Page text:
The d is comprised of an oval stroke and either a ascender loop or the ascender loop variation (it depends on what look you’re going for, but I prefer the variation). The goal is to have the ascender loop variation stroke touch the oval stroke in the x-height area. The ascender stroke usually touches the spot where the oval stroke starts/finishes.
Creating The Lowercase F
The lowercase f is one of the weirdest letters to create and often those who aren’t trained conditionally find this letter hard to master, since there are no “set rules” for the lowercase f in modern calligraphy.
Traditionally, the lowercase f is often created with an ascender loop stroke that extends past the baseline. It’s the only letter that has an extender and a descender within the one stroke.
To create a lowercase f based on copperplate methods, we start with an entry stroke, and then the ascender stroke which reaches up to the ascender line (as per usual) but then extends down, stopping approximately two thirds into the descender space.
The cross stroke of the copperplate f is made using a hairline thin stroke starting at the baseline on the thicker downstroke. Move up and curve immediately to the left. As you reach the waistline curve around to the right to cross the thick stroke. As you cross it, dip downward and immediately back up to the waistline.
Copperplate calligraphy has plenty of very specific rules to follow when creating letters which I won’t get into here. I just want to show the difference between a traditional f to help give you a better grasp at making a modern f look good.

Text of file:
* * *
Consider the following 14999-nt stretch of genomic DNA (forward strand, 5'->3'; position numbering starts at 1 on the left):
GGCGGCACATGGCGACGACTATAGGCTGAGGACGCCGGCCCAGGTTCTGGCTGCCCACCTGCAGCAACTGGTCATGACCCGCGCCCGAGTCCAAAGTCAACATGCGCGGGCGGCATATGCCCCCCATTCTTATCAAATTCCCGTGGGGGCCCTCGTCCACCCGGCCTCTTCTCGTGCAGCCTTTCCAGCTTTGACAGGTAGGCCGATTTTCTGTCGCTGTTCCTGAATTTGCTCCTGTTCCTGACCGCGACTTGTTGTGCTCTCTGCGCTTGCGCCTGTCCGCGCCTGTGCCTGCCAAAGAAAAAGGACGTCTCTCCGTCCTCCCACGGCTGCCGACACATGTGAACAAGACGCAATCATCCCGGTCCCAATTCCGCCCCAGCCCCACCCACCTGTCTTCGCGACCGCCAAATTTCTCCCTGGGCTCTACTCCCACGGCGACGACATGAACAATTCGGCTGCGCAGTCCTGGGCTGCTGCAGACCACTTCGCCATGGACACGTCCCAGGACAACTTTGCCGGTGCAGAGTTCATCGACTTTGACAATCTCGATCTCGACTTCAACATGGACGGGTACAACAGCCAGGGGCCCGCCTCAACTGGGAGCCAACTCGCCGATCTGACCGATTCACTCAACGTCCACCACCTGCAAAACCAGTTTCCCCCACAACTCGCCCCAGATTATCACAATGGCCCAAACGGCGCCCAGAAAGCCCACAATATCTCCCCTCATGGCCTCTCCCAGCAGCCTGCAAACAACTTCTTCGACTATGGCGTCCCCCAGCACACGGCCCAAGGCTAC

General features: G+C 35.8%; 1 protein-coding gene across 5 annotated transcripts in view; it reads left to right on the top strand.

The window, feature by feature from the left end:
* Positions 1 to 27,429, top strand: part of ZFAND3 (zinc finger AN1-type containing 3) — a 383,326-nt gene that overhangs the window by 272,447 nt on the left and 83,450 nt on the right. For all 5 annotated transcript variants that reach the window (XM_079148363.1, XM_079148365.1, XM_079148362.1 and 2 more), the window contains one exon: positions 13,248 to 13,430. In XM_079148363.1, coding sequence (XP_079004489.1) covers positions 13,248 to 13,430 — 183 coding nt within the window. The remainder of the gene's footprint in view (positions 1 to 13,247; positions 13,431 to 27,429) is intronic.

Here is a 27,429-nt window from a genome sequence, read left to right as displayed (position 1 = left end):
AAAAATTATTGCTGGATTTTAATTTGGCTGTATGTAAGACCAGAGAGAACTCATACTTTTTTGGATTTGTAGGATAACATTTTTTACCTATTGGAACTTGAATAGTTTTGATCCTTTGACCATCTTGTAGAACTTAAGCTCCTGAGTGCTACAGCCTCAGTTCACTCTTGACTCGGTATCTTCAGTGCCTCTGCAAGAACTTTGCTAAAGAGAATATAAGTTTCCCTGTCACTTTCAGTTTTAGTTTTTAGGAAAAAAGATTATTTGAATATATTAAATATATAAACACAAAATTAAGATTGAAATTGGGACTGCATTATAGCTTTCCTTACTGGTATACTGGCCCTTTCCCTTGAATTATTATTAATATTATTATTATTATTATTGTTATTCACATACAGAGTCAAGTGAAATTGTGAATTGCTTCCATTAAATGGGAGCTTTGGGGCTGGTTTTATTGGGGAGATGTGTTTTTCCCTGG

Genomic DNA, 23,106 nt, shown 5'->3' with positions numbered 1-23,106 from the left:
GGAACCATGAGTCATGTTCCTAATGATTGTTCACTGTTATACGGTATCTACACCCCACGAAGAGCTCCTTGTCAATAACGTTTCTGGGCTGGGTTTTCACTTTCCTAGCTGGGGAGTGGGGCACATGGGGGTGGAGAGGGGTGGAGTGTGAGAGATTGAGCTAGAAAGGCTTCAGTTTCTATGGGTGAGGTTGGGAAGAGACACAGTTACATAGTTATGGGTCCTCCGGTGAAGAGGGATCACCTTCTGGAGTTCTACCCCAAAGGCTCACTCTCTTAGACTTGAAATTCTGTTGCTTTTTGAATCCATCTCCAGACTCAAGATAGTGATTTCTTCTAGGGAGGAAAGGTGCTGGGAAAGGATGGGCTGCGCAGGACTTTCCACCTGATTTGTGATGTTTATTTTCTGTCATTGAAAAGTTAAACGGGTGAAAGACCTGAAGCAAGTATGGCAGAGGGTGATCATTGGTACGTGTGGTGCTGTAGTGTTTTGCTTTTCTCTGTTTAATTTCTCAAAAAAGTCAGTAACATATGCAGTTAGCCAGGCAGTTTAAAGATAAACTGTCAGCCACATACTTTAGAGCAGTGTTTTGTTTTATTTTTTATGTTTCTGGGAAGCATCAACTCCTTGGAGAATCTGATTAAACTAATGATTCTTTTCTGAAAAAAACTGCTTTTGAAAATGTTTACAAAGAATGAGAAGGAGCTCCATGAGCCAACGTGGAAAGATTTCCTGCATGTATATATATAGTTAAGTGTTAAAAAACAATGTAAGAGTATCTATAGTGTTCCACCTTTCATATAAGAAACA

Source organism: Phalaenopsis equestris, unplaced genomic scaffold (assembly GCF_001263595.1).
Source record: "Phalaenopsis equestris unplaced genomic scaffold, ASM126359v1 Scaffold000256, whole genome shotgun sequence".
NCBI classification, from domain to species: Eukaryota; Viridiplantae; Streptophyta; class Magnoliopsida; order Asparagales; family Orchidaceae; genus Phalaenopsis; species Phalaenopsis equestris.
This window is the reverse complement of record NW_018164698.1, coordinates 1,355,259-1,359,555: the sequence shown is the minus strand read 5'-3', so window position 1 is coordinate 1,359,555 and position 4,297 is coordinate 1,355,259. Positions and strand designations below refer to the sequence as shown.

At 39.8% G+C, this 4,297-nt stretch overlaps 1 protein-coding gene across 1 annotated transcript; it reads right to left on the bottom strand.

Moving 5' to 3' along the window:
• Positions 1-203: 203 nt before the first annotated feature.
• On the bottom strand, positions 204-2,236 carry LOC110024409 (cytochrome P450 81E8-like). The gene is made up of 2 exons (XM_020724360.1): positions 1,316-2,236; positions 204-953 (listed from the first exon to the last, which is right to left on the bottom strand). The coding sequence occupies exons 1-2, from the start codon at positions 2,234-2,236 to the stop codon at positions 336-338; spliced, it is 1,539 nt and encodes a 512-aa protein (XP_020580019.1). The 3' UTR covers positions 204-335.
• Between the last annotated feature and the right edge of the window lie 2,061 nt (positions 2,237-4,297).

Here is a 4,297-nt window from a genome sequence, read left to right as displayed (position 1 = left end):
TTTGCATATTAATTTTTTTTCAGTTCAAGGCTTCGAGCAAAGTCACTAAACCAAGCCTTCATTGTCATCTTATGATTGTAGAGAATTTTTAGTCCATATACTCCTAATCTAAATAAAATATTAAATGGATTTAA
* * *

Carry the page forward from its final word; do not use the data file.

The modern f is created by starting with the ascender loop variation stroke, but the last hairline part ends up curving back up and touching the body of the stroke, and then a hairline exit stroke extends out to the next letter.
There’s been a few things about creating a modern f that baffles people: should the last part touch all the way back up at the waistline? Half way between the baseline and waistline? Should the tail of the f extend this far? Should the height of the f go all the way up to the ascender line?
Since we are dealing with modern calligraphy there seems to be an infinite number of variations on a modern f and most of it simply comes down to how people were trained to create it as well as what their style is.
If you’re learning, I recommend keeping it simple before branching out and developing your own style: practice both the traditional f as well as the extra loop which ends halfway up the x height.
Practicing The Ascender Loop
When practicing the ascender loop stroke and the variation it is a good idea to pair them with other strokes to create letters as you practice, as well as creating them on their own.
There’s a new worksheet in the resource library which has the standard ascender loop stroke, the ascender variation, lowercase l, h, k, d, as well as a few versions of b and f included. This worksheet is available to download, trace and practice for free.
If you don’t have access to the library make sure you sign up here and the password will be sent to your inbox.
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I hope this has helped you understand the ascender stroke. If you have any questions drop a comment below.
Until next time, keep creating!